POSTED ON JANUARY 5, 2011:
A conceptual exhibit with a child's eye opens this week
Precise or Not. Meierís work is highly unique as his unconventional techniques lead to intuitive and beautiful photographs. The end results are surprisingly conceptual and create the feeling of a narrative without any specifics that lend themselves to a resolute understanding of what is taking place.
Year after year, the University of Tulsa Master of Fine Arts program attracts an intimate, yet highly talented group of artists with their own unique vision and style. Among 2011's class of MFA candidates is photographer and sculptor Joshua Meier. Meier will show a recent body of work entitled, Coping, at the Tulsa Artist Coalition (TAC) throughout January. The show opens 6-9pm Friday, Jan. 7th with a chance to meet the artist. The exhibit is on display through Jan. 29th.
In Coping, Meier redefines children's traditional role in art as a metaphor for innocence by reversing the roles between the subject and the viewer. His work asks the question: "What does the child think about us and what we have become, as the viewer, as adults, as mothers, as fathers?" A father of two himself, Meier developed the inspiration for this series of work after discovering that many of the photos he had already been taking involved images of children. Hardly cute or endearing, Meier's images are darker, sometimes walking the line of disturbing. Upon discovering what had been a subconscious muse Meier began to analyze the relationship he had with his 4-year-old son. "I began wondering how he views me," Meier said. "How was my son coping with me as a father?"
The work that has resulted from this introspective wondering is unique and energetic, yet possesses the same moody photography techniques that Meier brings to much of his work. The resultant imagery depicts children being given a voice to express their own feelings regarding the nature of their existence. A series of 64 portraits of children yelling back at the viewer will comprise half of Meier's show at the TAC. The other half will consist of several large and small-scale photographs of scenes involving children that also revolve around the theme of children finding their voice. The imagery is compelling yet slightly uncomfortable as children assume a role we are unaccustomed to in art. What will likely make Coping even more unsettling is how the small size of the gallery will put the viewer in closer proximity to these images than they might prefer. With portraits on one side and scenes on the other, "it will be interesting to see how the two sides balance," Meier said.
Meier's work is a testament to his love of materials and the way he leaves his hand in everything he creates. Before entering the Master's program at TU, he had already gained a lot of experience working as a professional photographer. In 1999, he completed a career training photography summer program at the Rocky Mountain School of Photography in Montana. Meier then worked several years as a photographer before returning to his home state of Oklahoma and earning a Bachelor's of Fine Arts from Rogers State University. Immediately after earning that degree he entered TU's Master's program and hopes to acquire a teaching position after graduating.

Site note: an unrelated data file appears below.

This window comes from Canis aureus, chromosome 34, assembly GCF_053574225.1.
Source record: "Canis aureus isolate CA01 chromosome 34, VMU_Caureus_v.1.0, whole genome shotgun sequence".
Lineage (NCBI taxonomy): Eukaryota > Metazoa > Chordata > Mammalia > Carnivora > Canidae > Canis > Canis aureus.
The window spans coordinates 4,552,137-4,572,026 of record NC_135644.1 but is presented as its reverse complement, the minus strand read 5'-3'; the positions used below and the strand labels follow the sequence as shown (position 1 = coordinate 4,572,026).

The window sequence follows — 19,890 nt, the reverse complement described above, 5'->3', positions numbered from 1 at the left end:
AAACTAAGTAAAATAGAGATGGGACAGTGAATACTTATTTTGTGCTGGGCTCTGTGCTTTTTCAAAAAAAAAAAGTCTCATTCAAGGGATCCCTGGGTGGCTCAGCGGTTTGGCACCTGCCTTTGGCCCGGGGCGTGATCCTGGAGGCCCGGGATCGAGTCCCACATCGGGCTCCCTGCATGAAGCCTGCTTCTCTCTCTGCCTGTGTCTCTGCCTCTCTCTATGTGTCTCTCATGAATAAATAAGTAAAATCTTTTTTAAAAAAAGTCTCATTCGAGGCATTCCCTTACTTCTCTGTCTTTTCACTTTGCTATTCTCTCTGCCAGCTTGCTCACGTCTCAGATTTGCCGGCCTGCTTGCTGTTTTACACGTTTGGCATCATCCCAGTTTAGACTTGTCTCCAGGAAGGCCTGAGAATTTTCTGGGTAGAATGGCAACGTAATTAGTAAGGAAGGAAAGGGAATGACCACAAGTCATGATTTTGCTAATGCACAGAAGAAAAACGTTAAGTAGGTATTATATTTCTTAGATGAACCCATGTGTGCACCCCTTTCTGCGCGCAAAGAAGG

While successful in strengthening his portfolio, Coping, is a side step from the type of innovative photography Meier has been developing while in graduate school. He shoots and develops his photos through traditional techniques using a large format camera that shoots 4x5 inch sheet film. To add authenticity to this old fashioned method of photography Meier uses lenses that are up to one hundred years old. "The camera has no shutter on the lens so I use my hand as the shutter," Meier said. "The process I have created is very intuitive. I have to be in touch with the light, the materials and myself." By using old materials and less calculated techniques he intentionally creates opportunities for "happy accidents" to occur in his work. "A lot of photographers are very precise," he said. "I'm sort of the opposite."
Precise or not, Meier's work is highly unique as his unconventional techniques lead to intuitive and beautiful photographs. The end results are surprisingly conceptual and create the feeling of a narrative without any specifics that lend themselves to a resolute understanding of what is taking place. Dissecting the human condition is one of the strongest motivators of his work as the scenes he creates often speak to the universal feeling of struggle and loneliness. The open-ended interpretation Meier intends for his work allows for each viewer to connect with what they see in a different and personal way.
In conjunction with his intuitive photography techniques, the other component of his work that sets it apart is his use of sculpture. To achieve a desired scene he builds his own props through techniques such as wood bending to create organic forms that lack specific details that reveal what they are, yet function beautifully in his invented world of creativity.
After Coping, Meier plans to complete his thesis exhibition that will be shown at the Living Arts along with the other graduating MFA candidates on April 1st. For this body of work, Meier is pursuing ways to extend his use of sculpture into his exhibition by creating an installation that allows the viewer to enter the world he has created in his photographs that extends beyond the wall.
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